Zero To Three National Center for Infants, Toddlers, and Families

VIDEO: Creating a Secure Attachment

About Attachment Theory

Secure or Insecure Attachment in Infancy Largely Shapes Who We Are Today

Attachment Parenting International

Early Day Care and Infant-Mother Attachment Security

Attachment Security in Infancy and Early Adulthood: A 20 Year Longitudinal Study

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What To Say To Someone Who Is Grieving

I talked with a friend recently who has experienced a personal loss. As a therapist, I know the best thing I can do is to  offer support and sympathy. As a friend, this was difficult because I wanted so badly to have the right words to “make them feel better” and even an urge to “fix” their problem. It got me to thinking about how difficult this situation is for many people. What do you say to someone grieving a deceased loved one, or to someone fighting a terminal illness? I am even referring to people experiencing difficult life struggles, such as the loss of a job, divorce, or finding out your child has a terminal illness or disability. These all entail grief in some way and are highly distressful.

The unfortunate news is that we all will be put in this position many times throughout our lives. The good news is that knowing what to say and do is actually pretty simple. Let them know you care. That’s all. You don’t have to have magic words, or a solution, or an explanation. Just tell them you care.

Examples of what to say:

These examples convey to the person that you are sympathetic to their personal sorrow and that you want to be supportive for their needs.

  • “I’m truly sorry for your loss.”
  • “I’m here whenever you need me.”
  • “Although I can’t know exactly how you feel, I understand how difficult this must be for you.”
  • “I’m off all week if you need me to come over. Just call me.”
  • “Let me know when you are ready to talk or have lunch. I’m here for you anytime.”
  • “Your ‘loved one’ was such an amazing person and my life was blessed by their friendship.”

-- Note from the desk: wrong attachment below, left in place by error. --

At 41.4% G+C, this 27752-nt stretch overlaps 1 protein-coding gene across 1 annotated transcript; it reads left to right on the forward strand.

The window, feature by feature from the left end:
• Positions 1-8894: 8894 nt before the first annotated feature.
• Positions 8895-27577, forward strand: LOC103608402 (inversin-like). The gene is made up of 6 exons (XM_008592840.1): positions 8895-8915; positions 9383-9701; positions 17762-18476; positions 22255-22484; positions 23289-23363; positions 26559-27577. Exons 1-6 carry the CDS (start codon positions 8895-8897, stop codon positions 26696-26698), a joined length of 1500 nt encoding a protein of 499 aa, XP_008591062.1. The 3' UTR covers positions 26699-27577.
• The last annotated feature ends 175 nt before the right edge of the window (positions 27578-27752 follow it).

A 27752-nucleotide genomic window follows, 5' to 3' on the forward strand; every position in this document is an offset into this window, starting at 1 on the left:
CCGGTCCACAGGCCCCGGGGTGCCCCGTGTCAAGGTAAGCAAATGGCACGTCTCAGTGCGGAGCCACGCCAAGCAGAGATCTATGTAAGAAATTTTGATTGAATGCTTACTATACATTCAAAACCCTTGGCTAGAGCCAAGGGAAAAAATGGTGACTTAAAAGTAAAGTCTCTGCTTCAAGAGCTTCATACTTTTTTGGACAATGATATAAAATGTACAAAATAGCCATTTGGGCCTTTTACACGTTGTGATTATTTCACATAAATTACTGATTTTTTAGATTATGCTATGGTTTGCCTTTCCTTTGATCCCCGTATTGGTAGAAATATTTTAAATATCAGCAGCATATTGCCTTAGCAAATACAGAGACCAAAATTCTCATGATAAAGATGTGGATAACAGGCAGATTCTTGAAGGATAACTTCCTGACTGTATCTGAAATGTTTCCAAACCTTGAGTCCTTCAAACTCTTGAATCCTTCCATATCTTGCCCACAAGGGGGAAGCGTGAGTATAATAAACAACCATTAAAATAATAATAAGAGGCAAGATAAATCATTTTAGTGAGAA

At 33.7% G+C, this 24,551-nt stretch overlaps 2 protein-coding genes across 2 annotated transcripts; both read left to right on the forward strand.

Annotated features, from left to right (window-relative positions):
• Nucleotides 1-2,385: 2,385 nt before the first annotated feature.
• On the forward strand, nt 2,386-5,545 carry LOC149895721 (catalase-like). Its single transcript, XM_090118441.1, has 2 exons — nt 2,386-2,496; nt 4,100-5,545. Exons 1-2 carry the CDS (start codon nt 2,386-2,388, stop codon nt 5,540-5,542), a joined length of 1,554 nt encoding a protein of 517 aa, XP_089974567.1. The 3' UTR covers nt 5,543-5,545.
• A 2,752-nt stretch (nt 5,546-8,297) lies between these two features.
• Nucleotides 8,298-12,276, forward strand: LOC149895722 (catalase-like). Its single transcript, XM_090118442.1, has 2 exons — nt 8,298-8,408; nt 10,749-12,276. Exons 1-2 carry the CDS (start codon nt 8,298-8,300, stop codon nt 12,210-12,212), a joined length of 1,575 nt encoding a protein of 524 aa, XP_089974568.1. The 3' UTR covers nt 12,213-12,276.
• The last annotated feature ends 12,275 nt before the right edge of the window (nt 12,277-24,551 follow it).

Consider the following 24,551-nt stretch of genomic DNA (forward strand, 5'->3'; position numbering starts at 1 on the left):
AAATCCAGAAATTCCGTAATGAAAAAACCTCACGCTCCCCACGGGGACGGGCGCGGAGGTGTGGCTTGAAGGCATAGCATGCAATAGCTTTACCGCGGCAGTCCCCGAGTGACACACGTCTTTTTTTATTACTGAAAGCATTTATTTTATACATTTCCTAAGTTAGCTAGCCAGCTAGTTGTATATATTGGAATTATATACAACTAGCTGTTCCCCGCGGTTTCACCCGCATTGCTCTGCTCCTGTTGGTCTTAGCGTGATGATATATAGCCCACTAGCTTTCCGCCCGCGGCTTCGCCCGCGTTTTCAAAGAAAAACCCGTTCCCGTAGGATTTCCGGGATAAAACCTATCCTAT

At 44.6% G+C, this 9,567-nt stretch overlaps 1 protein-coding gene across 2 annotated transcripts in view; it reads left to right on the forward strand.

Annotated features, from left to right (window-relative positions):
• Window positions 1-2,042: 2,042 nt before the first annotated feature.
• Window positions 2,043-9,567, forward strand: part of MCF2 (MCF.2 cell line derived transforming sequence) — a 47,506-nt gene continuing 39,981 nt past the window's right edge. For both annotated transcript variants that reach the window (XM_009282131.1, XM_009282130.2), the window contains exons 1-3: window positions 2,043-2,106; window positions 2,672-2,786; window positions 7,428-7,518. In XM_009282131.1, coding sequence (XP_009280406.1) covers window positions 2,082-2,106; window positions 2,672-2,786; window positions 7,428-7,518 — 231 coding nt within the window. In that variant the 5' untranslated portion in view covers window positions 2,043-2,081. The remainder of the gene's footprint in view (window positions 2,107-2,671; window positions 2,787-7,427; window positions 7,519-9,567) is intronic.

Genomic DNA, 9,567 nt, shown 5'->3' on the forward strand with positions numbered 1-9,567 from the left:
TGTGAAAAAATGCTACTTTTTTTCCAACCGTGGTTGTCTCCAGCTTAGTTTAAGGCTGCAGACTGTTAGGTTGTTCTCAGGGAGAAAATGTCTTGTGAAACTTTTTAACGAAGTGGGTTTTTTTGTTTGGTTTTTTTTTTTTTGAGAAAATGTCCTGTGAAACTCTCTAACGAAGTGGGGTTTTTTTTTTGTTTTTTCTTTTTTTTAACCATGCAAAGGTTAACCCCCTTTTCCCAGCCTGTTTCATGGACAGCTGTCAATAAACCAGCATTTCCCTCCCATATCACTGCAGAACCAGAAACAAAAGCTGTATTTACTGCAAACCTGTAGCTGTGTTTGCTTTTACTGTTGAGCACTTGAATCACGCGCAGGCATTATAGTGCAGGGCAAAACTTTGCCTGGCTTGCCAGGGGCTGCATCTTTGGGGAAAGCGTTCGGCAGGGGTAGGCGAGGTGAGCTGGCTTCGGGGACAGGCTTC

• No words- just a sincere and warm hug or touch will do.

Examples of what may NOT be the right words:

These examples can convey that you think you know exactly how they feel, are trying to fix their problem, trying to find some reason for what happened, or minimize the grief. As a grieving person, these comments don’t typically feel good at the moment. But remember, everything has a time and place too.

  • “It was their time.”
  • “Maybe God is trying to teach a lesson in all this.”
  • “I know how you feel.”
  • “You can always have another child.”
  • “At least you had 10 good years.”

In the past, I have said some things that were not the best, but they were all with a good heart. If you have said some things in the “not good” example list, please don’t beat yourself up. It’s most important that you cared enough to even be there any say something. For the next time you are confronted with a grieving friend, remember to keep it simple and just be there for your friend or family member.

Have you ever experienced a loss or gone through a difficult time? If so, what were some of the most comforting words or actions you received from others?

References:

Supporting A Grieving Person

What Not To Say To A Grieving Person

Things To Say To A Grieving Person

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Helping Your Child Or Teen Through Difficult Times

Our Times Of Struggle

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Parenting: What Makes It All Worth While For You?

As I get ready to welcome our second child into this world… let me start over. I’m READY to have this baby already! My legs hurt, my stomach feels stretched to the limit, I’m swollen, and I can’t sleep, sit, eat, walk, or bend over comfortably. And this is my second time around! As I waddle through my house cleaning up after our “toddler tornado” made landing this evening, I couldn’t help but ask myself why people choose to be parents. What makes all this sacrifice worth it? Then, all I have to do is think of my son’s face and I’m immediately filled with this warm, fulfilled, perfectly-in-love feeling and my question is answered.